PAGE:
Effectiveness of Mirror Therapy to Improve Hand Functions in Acute and Subacute Stroke PatientsSnehal Narsinha Waghavkar* and Suvarna Shyam Ganvir
Department of Physiotherapy, Pad Dr. Vithalrao Vikhe Patil Physiotherapy, Ahmednagar, Maharashtra, India
- Corresponding Author:
- Snehal Narsinha Waghavkar
Department of Physiotherapy, Pad Dr. Vithalrao Vikhe Patil Physiotherapy
Ahmednagar, Maharashtra, India
Received Date: August 20, 2015; Accepted Date: October 14, 2015; Published Date: October 20, 2015
Citation: Waghavkar SN, Ganvir SS (2015) Effectiveness of Mirror Therapy to Improve Hand Functions in Acute and Subacute Stroke Patients. Int J Neurorehabilitation 2:184. doi:10.4172/2376-0281.1000184
Copyright: © 2015 Waghavkar SN, et al. This is an open-access article distributed under the terms of the Creative Commons Attribution License, which permits unrestricted use, distribution, and reproduction in any medium, provided the original author and source are credited.
Background and aim: Trials have shown modest clinical improvement in disabilities after stroke with the use of different techniques; however most of the treatment protocols for the paretic hand are either expensive or labour intensive, which makes the provision of intensive treatment for many patients difficult. Mirror therapy (MT) is an alternative therapeutic intervention that uses the interaction of visuomotor-proprioception inputs to enhance movement performance of the impaired hand. It has been suggested that mirror therapy is a simple, inexpensive and, most importantly patient-directed treatment that may improve hand function. The aim of this pilot study was to assess the effectiveness of Mirror Therapy to improve hand functions in acute and sub-acute stroke patients.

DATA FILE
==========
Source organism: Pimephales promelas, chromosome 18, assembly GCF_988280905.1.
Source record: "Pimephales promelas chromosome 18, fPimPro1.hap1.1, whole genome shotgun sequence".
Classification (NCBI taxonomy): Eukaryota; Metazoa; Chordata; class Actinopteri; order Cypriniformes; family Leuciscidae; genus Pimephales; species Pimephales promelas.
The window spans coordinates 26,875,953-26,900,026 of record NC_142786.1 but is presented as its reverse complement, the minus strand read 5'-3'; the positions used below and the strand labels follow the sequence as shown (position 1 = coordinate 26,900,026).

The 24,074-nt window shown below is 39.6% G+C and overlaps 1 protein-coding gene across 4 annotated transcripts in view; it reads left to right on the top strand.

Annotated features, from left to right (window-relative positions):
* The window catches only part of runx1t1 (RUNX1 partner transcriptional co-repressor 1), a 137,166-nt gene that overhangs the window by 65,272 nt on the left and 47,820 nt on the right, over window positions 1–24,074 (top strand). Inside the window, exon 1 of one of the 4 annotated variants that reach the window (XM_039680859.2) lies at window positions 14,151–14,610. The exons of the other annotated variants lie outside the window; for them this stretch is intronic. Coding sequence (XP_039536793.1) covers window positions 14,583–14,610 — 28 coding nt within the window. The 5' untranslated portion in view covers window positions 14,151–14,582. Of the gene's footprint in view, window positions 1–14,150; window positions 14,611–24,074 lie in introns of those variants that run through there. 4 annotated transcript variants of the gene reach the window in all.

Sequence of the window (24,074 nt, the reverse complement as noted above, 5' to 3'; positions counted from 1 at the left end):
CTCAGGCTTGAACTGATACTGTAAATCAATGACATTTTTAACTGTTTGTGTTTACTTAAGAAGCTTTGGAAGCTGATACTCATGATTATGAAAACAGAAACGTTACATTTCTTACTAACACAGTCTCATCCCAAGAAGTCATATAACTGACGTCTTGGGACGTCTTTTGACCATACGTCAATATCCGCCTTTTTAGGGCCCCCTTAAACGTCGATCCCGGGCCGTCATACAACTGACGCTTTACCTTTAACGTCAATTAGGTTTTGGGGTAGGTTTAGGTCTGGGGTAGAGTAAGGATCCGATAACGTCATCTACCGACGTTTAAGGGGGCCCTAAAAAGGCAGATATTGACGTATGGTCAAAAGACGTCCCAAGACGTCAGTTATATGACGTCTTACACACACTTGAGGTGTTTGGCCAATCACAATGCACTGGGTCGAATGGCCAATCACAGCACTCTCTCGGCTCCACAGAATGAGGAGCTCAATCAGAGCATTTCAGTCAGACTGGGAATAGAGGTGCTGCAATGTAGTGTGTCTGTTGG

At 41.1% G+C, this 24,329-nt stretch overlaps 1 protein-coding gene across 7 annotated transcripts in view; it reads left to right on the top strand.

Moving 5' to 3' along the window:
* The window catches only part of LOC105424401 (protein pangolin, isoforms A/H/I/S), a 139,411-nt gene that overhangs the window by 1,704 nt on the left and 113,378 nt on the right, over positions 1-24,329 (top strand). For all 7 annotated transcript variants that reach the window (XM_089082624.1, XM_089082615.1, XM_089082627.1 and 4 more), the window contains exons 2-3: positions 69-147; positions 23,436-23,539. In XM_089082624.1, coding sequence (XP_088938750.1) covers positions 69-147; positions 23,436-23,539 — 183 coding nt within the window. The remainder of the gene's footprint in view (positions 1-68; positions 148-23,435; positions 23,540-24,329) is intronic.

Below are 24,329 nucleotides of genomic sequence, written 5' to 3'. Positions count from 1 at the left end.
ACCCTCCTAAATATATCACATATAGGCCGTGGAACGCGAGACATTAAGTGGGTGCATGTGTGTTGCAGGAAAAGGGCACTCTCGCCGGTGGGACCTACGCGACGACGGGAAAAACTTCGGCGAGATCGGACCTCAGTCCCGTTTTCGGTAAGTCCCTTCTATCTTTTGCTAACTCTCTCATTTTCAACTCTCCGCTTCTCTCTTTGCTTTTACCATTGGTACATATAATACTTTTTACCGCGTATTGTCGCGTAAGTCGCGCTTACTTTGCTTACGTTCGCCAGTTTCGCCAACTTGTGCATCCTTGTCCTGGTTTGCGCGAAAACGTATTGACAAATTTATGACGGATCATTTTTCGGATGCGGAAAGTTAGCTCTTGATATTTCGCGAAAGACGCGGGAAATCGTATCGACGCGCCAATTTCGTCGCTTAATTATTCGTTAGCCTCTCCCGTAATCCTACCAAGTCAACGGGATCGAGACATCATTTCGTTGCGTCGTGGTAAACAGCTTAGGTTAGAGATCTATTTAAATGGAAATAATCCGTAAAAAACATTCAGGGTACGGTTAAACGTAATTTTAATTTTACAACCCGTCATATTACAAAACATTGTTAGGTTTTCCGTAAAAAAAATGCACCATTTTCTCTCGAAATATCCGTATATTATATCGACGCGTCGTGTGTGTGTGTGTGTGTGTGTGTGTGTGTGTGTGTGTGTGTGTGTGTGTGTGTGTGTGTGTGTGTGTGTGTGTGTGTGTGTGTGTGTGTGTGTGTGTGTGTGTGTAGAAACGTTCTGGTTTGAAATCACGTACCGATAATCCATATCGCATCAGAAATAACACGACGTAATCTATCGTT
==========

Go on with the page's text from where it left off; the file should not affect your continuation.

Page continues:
Method: In a pre-test-post-test single-group design, a convenience sample of 11 of acute and sub-acute stroke patients at Department of Physiotherapy, in Pad. Dr. Vikhe Patil Hospital, Ahmednagar. Participants received a Mirror Therapy program, performing various movements by the less affected upper extremity and observing in the mirror box along with conventional management, 4 days per week for 4 weeks. Fugl-Meyer Assessment (FMA), which includes subsection hand (FMA-WH), Wolf Motor Function Test (WFMT-WH) were used as an outcome measure.
Results: Participants showed significant improvement for FMA-WH and WFMT-WH at post assessment. WFMTWH changed from 7.545 to 15.727. (p=<0.0001) whereas FMA-WH changed from 34.18 to 47.36. (p=0.0002).
Conclusion: The preliminary findings suggest that Mirror therapy can be a useful intervention supplement in rehabilitation of patients; it provides a simple and cost effective therapy for wrist and hand motor recovery in acute and sub-acute stroke patients. Further studies in the form of randomized trials are needed to validate its effectiveness.